WASHINGTON – Antimicrobial resistance of some foodborne pathogens has declined, but no consistent changes in resistance were found among Campylobacter jejuni (C. jejuni) and C. coli sampled from retail chicken sold at retail, according to two new reports from the Food and Drug Administration.

The 2012 Retail Meat Report and the 2013 Retail Meat Interim Report measure antimicrobial resistance in certain bacteria isolated from raw meat and poultry. Samples are collected through the National Antimicrobial Resistance Monitoring System (NARMS). The retail meat unit of the NARMS program collects samples of chicken, ground turkey, ground beef and pork chops sold at retail stores. NARMS tests for non-typhoidal Salmonella, Campylobacter, Escherichia coli and Enterococcus to determine resistance to antibiotics used in human and veterinary medicine. FDA noted that Enterococcus and most E. coli are included in the tests because they are helpful in understanding how antibiotic resistance occurs and spreads, although they are not considered major foodborne pathogens.

A finding of concern for the FDA was the lack of consistent changes in fluoroquinolone resistance among C. jejuni and C. coli recovered from retail chicken. The agency withdrew approval for the use fluoroquinolones in poultry in 2005.

Otherwise, the FDA noted mostly encouraging trends revealed from the agency's findings.

Recent declines in third-generation cephalosporin resistance among poultry meats continued in 2012 and 2013, although current cephalosporin resistance levels remain above 2002 levels.

Antimicrobial resistance in Salmonella found on chicken sold at retail declined to 28 percent in 2012 from a high of 38 percent in 2009. Resistance continued to decline in 2013 to 20 percent.

Drug-resistant pathogens in ground turkey fell to 9 percent in 2013, compared to a peak of 22 percent in 2011 and 18 percent in 2012.

Findings for meat products sold at retail also were positive, according to FDA. Salmonella from retail meats were not resistant to ciprofloxacin, one of the most important antibiotics for treating Salmonella infections, the agency noted. Additionally, Salmonella from retail meats remained susceptible to azithromycin, another important antibiotic recommended for treatment of Salmonella and other intestinal pathogens.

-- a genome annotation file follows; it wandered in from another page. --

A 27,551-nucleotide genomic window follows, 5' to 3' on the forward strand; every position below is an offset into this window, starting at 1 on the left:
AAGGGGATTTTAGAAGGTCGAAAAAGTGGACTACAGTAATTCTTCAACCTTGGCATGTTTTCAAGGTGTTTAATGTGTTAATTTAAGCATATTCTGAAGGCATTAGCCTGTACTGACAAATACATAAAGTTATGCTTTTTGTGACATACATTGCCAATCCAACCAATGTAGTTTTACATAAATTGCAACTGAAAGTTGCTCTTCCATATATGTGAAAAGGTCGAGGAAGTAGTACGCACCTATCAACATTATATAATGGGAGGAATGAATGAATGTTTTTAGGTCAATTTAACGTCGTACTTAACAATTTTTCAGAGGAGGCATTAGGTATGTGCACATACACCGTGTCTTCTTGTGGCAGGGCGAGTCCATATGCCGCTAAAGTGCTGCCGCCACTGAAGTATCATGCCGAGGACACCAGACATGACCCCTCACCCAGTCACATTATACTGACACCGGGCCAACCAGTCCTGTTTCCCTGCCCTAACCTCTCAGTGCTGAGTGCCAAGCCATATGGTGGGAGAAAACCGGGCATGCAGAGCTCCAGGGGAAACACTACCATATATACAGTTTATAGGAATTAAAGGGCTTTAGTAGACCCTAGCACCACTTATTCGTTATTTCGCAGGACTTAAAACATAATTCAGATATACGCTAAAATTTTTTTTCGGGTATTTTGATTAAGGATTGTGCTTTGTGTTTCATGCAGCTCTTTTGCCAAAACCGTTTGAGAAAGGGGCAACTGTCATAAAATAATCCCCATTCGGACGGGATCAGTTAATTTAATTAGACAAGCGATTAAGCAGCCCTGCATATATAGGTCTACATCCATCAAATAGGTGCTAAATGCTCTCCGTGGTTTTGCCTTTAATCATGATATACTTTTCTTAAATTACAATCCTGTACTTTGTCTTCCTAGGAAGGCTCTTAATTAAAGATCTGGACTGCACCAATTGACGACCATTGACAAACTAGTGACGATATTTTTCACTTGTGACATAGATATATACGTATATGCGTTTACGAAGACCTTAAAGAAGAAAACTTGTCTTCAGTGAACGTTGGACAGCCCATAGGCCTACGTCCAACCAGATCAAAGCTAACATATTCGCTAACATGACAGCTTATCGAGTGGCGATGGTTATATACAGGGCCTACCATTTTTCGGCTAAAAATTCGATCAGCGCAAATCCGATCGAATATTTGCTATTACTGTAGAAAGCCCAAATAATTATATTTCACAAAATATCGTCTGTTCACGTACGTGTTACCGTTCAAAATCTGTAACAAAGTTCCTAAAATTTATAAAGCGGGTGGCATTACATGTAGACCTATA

FDA also reported a decline in the overall population of Salmonella isolates that were resistant to three or more classes of antibiotics — also known as multi-drug resistant Salmonella.

In 2012, only 1 percent of C. jejuni from retail chicken were resistant to erythromycin, the leading choice for treating Campylobacter infections, FDA said.

“NCC is pleased to see many positive trends in the data continue, including a decrease in resistance in several foodborne pathogens, and that first-line antibiotics remain effective in treating illnesses,” said Ashley Peterson, Ph.D., National Chicken Council vice president of scientific and regulatory affairs. “Analyzing resistance patterns, as these reports do, is much more meaningful to public health outcomes than examining antibiotic sales data.  These reports provide a strong case that the continued judicious use of antibiotics by poultry and livestock producers is aiding in the reduction of resistance in various foodborne pathogens.”

The 2012 Retail Meat Report summarizes key findings in antimicrobial resistance related to raw chicken, ground turkey, ground beef and pork chops collected at retail stores. The 2013 Retail Meat Interim Report focuses only on Salmonella. It contains data from January to December 2013.

The 2012 and 2013 reports are available on the FDA website.